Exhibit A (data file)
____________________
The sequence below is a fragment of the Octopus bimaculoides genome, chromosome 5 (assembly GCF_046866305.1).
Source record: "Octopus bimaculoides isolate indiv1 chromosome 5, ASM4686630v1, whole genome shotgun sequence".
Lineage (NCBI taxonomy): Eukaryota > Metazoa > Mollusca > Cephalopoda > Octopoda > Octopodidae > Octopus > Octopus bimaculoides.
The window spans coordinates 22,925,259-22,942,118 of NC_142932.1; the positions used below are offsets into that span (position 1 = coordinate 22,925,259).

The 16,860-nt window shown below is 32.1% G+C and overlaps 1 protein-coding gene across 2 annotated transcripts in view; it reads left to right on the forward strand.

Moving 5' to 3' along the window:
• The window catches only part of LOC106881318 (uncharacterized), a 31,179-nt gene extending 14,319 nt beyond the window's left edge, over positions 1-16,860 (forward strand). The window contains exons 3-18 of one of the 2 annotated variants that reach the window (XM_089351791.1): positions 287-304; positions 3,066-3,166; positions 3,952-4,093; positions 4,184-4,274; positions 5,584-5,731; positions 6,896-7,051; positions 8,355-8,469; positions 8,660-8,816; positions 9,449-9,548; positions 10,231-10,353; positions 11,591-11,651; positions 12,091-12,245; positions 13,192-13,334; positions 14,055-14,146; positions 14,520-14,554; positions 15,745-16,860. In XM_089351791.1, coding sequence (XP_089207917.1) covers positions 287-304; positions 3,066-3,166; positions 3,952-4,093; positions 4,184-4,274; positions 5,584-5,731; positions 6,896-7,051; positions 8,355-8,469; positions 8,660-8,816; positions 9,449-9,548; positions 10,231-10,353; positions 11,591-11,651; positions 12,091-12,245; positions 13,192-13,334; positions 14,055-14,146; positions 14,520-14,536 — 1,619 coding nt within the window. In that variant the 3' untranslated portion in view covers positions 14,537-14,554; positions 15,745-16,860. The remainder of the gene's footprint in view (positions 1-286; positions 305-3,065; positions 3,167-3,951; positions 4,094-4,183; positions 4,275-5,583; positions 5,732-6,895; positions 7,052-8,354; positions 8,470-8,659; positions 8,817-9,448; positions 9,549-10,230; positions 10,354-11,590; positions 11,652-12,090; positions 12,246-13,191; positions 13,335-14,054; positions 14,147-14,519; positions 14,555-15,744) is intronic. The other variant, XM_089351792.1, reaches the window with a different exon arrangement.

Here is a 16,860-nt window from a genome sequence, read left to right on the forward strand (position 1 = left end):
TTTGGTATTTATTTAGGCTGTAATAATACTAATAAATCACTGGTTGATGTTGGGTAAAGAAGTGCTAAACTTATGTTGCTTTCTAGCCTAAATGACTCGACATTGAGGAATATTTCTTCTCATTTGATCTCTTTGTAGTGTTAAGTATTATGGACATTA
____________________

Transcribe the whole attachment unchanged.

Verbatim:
The sequence below is a fragment of the Octopus bimaculoides genome, chromosome 5 (assembly GCF_046866305.1).
Source record: "Octopus bimaculoides isolate indiv1 chromosome 5, ASM4686630v1, whole genome shotgun sequence".
Lineage (NCBI taxonomy): Eukaryota > Metazoa > Mollusca > Cephalopoda > Octopoda > Octopodidae > Octopus > Octopus bimaculoides.
The window spans coordinates 22,925,259-22,942,118 of NC_142932.1; the positions used below are offsets into that span (position 1 = coordinate 22,925,259).

The 16,860-nt window shown below is 32.1% G+C and overlaps 1 protein-coding gene across 2 annotated transcripts in view; it reads left to right on the forward strand.

Moving 5' to 3' along the window:
• The window catches only part of LOC106881318 (uncharacterized), a 31,179-nt gene extending 14,319 nt beyond the window's left edge, over positions 1-16,860 (forward strand). The window contains exons 3-18 of one of the 2 annotated variants that reach the window (XM_089351791.1): positions 287-304; positions 3,066-3,166; positions 3,952-4,093; positions 4,184-4,274; positions 5,584-5,731; positions 6,896-7,051; positions 8,355-8,469; positions 8,660-8,816; positions 9,449-9,548; positions 10,231-10,353; positions 11,591-11,651; positions 12,091-12,245; positions 13,192-13,334; positions 14,055-14,146; positions 14,520-14,554; positions 15,745-16,860. In XM_089351791.1, coding sequence (XP_089207917.1) covers positions 287-304; positions 3,066-3,166; positions 3,952-4,093; positions 4,184-4,274; positions 5,584-5,731; positions 6,896-7,051; positions 8,355-8,469; positions 8,660-8,816; positions 9,449-9,548; positions 10,231-10,353; positions 11,591-11,651; positions 12,091-12,245; positions 13,192-13,334; positions 14,055-14,146; positions 14,520-14,536 — 1,619 coding nt within the window. In that variant the 3' untranslated portion in view covers positions 14,537-14,554; positions 15,745-16,860. The remainder of the gene's footprint in view (positions 1-286; positions 305-3,065; positions 3,167-3,951; positions 4,094-4,183; positions 4,275-5,583; positions 5,732-6,895; positions 7,052-8,354; positions 8,470-8,659; positions 8,817-9,448; positions 9,549-10,230; positions 10,354-11,590; positions 11,652-12,090; positions 12,246-13,191; positions 13,335-14,054; positions 14,147-14,519; positions 14,555-15,744) is intronic. The other variant, XM_089351792.1, reaches the window with a different exon arrangement.

Here is a 16,860-nt window from a genome sequence, read left to right on the forward strand (position 1 = left end):
TTTGGTATTTATTTAGGCTGTAATAATACTAATAAATCACTGGTTGATGTTGGGTAAAGAAGTGCTAAACTTATGTTGCTTTCTAGCCTAAATGACTCGACATTGAGGAATATTTCTTCTCATTTGATCTCTTTGTAGTGTTAAGTATTATGGACATTA